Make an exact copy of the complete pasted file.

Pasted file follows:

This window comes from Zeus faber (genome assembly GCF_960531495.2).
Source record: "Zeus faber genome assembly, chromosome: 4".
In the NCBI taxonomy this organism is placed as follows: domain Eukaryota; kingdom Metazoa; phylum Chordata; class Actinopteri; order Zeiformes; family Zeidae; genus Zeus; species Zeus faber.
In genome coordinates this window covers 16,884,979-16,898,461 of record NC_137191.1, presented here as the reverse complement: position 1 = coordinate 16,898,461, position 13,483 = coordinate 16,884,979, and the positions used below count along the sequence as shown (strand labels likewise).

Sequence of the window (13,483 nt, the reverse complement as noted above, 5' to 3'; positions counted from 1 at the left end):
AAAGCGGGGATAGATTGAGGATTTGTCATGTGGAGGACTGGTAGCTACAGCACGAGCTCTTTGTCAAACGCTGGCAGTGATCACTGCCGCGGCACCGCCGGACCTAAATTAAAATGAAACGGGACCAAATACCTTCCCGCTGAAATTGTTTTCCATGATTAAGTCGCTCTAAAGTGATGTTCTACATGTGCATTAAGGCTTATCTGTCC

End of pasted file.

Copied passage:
This window comes from Zeus faber (genome assembly GCF_960531495.2).
Source record: "Zeus faber genome assembly, chromosome: 4".
In the NCBI taxonomy this organism is placed as follows: domain Eukaryota; kingdom Metazoa; phylum Chordata; class Actinopteri; order Zeiformes; family Zeidae; genus Zeus; species Zeus faber.
In genome coordinates this window covers 16,884,979-16,898,461 of record NC_137191.1, presented here as the reverse complement: position 1 = coordinate 16,898,461, position 13,483 = coordinate 16,884,979, and the positions used below count along the sequence as shown (strand labels likewise).

Sequence of the window (13,483 nt, the reverse complement as noted above, 5' to 3'; positions counted from 1 at the left end):
AAAGCGGGGATAGATTGAGGATTTGTCATGTGGAGGACTGGTAGCTACAGCACGAGCTCTTTGTCAAACGCTGGCAGTGATCACTGCCGCGGCACCGCCGGACCTAAATTAAAATGAAACGGGACCAAATACCTTCCCGCTGAAATTGTTTTCCATGATTAAGTCGCTCTAAAGTGATGTTCTACATGTGCATTAAGGCTTATCTGTCC